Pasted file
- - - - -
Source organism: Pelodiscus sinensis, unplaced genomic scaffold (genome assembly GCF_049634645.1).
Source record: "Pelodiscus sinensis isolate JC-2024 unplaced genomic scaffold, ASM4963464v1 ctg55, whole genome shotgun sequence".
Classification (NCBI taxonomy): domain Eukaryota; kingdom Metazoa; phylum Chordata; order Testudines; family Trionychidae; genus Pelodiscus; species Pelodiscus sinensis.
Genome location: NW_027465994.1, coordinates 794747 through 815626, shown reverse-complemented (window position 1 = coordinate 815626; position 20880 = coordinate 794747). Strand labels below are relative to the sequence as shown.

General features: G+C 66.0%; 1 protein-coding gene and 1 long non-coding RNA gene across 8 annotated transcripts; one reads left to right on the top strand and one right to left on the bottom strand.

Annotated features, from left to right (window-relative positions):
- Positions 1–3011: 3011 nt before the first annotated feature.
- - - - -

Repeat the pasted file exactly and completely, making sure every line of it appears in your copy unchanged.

Source organism: Pelodiscus sinensis, unplaced genomic scaffold (genome assembly GCF_049634645.1).
Source record: "Pelodiscus sinensis isolate JC-2024 unplaced genomic scaffold, ASM4963464v1 ctg55, whole genome shotgun sequence".
Classification (NCBI taxonomy): domain Eukaryota; kingdom Metazoa; phylum Chordata; order Testudines; family Trionychidae; genus Pelodiscus; species Pelodiscus sinensis.
Genome location: NW_027465994.1, coordinates 794747 through 815626, shown reverse-complemented (window position 1 = coordinate 815626; position 20880 = coordinate 794747). Strand labels below are relative to the sequence as shown.

General features: G+C 66.0%; 1 protein-coding gene and 1 long non-coding RNA gene across 8 annotated transcripts; one reads left to right on the top strand and one right to left on the bottom strand.

Annotated features, from left to right (window-relative positions):
- Positions 1–3011: 3011 nt before the first annotated feature.